And, if the early word is any indication of what the rest of us will be saying when we get our hands on the iPad, Steve Jobs has a very happy Easter in store.

 

The consensus all praised the iPad for its epically long battery life (over 12 hours), impressive speed and beautiful touchscreen.

 

—————————————-

Related articles:

WIN one of five Apple iPads

iPad: the ultimate guide

——————————————

 

Here’s the critics’ round-up, starting off with our dear own, and self-confessed Apple fanboy, Stephen Fry.

 

And don’t forget to log in to T3.com on Saturday to see our take on Apple’s tablet.

 

"I had been prepared for a smooth feel, for a bright screen and the ‘immersive’ experience everyone had promised. I was not prepared, though, for how instant the relationship I formed with the device would be" – Stephen Fry,  Time (who also posts pics and video of his iPad on his Twitter feed

 

"I believe this beautiful new touch-screen device from Apple has the potential to change portable computing profoundly, and to challenge the primacy of the laptop. It could even help, eventually, to propel the finger-driven, multitouch user interface ahead of the mouse-driven interface that has prevailed for decades. …. All in all, however, the iPad is an advance in making more-sophisticated computing possible via a simple touch interface on a slender, light device. Only time will tell if it’s a real challenger to the laptop and netbook." – Walt Mossberg, Wall Street Journal

 

"And the techies are right about another thing: the iPad is not a laptop. It’s not nearly as good for creating stuff. On the other hand, it’s infinitely more convenient for consuming it — books, music, video, photos, Web, e-mail and so on. For most people, manipulating these digital materials directly by touching them is a completely new experience — and a deeply satisfying one." – David Pogue, New York Times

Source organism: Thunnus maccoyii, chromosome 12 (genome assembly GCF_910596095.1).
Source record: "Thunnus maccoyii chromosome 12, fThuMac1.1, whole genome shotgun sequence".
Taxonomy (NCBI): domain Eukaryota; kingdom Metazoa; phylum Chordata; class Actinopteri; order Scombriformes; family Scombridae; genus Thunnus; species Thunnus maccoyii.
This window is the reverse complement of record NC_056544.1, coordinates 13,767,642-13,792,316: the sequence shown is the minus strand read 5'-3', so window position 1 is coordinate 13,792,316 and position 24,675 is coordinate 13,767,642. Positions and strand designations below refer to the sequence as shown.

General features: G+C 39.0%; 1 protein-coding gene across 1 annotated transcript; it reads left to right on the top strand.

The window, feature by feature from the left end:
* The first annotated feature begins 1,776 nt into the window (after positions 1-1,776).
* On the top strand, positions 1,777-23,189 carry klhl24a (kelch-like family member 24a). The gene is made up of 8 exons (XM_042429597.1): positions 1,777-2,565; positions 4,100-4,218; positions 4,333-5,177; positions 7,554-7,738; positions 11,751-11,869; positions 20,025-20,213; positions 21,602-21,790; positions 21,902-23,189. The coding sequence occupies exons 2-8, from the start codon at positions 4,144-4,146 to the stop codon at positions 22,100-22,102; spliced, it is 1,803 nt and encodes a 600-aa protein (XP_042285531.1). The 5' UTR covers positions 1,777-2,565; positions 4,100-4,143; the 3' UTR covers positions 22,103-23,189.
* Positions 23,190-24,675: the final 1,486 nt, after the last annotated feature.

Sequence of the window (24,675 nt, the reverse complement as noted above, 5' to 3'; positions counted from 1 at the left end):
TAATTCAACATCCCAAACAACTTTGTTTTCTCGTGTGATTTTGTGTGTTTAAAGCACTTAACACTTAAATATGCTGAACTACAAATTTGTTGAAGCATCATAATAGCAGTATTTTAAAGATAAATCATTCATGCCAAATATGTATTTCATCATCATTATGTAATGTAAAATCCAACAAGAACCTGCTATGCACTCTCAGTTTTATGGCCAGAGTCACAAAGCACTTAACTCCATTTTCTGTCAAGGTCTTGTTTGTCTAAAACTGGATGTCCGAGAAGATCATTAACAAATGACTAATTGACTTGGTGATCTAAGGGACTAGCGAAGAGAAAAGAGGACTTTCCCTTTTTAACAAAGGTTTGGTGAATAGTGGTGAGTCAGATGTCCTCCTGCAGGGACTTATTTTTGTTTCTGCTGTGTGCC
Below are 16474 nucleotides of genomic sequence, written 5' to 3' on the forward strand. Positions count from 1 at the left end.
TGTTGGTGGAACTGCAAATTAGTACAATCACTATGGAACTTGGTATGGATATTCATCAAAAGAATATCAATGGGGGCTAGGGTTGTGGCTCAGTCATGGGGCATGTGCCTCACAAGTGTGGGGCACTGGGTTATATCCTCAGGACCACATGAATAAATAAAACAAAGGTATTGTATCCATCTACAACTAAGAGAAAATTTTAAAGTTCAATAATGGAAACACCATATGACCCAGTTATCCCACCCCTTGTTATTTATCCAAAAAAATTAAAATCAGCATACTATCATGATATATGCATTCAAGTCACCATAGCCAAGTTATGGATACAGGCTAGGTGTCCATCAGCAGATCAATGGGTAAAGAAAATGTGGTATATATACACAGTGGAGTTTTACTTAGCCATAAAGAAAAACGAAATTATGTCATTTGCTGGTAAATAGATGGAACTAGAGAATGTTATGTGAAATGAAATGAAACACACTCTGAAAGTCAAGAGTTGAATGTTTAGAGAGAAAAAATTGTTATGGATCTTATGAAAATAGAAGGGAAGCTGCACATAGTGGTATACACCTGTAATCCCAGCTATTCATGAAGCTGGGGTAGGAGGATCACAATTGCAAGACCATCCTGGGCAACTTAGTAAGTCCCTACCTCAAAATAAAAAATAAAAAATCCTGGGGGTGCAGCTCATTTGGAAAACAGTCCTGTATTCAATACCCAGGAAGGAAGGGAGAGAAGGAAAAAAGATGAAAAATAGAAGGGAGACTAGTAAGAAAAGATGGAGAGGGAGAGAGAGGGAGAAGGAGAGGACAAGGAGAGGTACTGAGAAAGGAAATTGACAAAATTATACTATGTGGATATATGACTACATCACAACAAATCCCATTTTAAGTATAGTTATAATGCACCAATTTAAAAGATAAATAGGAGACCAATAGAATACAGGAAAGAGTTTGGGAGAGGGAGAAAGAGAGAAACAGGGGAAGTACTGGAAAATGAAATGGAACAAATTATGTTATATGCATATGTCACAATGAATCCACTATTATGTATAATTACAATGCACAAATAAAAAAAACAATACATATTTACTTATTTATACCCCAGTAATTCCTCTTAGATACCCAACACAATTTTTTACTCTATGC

"In fact, after a week with the iPad, I’m suddenly wondering if any other company is as committed to invention as Apple. Has any other company ever demonstrated a restlessness to stray from the safe and proven, and actually invent things?" –  Andy Inhatko, Chicago Sun Times

 

"The first iPad is a winner. It stacks up as a formidable electronic-reader rival for Amazon’s Kindle. It gives portable game machines from Nintendo and Sony a run for their money. At the very least, the iPad will likely drum up mass-market interest in tablet computing in ways that longtime tablet visionary and Microsoft co-founder Bill Gates could only dream of." –  Ed Baig, USA Today

 

"Aside from Apple enthusiasts, many of us wondered who would drop hundreds of dollars for this not-quite-computer. But having used the iPad for some time, I can tell you that the device just makes sense. When you combine basic-but-essential work tools with iWork, an improved browser, e-mail, iPod, and photo applications, a well-executed e-Book platform with iBooks, and throw in thousands of downloadable apps and games, and package it all in a gorgeous, slim slate with a beautiful 9.7-inch touch screen, you have yourself a winner." – Tim Gideon, PCMag.com

 

"Just as the iPhone, Palm Pré and Android phones scratched an itch we didn’t know we had—somewhere between cellphone and notebook—the iPad hits a completely new pleasure spot. The display is large enough to make the experience of apps and games on smaller screens stale. Typography is crisp, images gem-like, and the speed brisk thanks to Apple’s A4 chip and solid state storage. As I browse early release iPad apps, web pages, and flip through the iBook store and books, the thought hits that this is a greater leap into a new user experience than the sum of its parts suggests." – Xeni Jardin, Boing Boing:

 

"The techie obsession with specs and obscure features completely misses how most consumers will actually use the iPad. A small percentage of power users will be disappointed that the iPad doesn’t, say, have an HDMI video-out port or that it currently lacks the ability to run multiple applications simultaneously or that it fails to address some other esoteric concern. The rest of us (even most techies) will be thrilled that doing what we want to do on the iPad is generally effortless." Omar Wasow, TheRoot.com

 

Link: Wired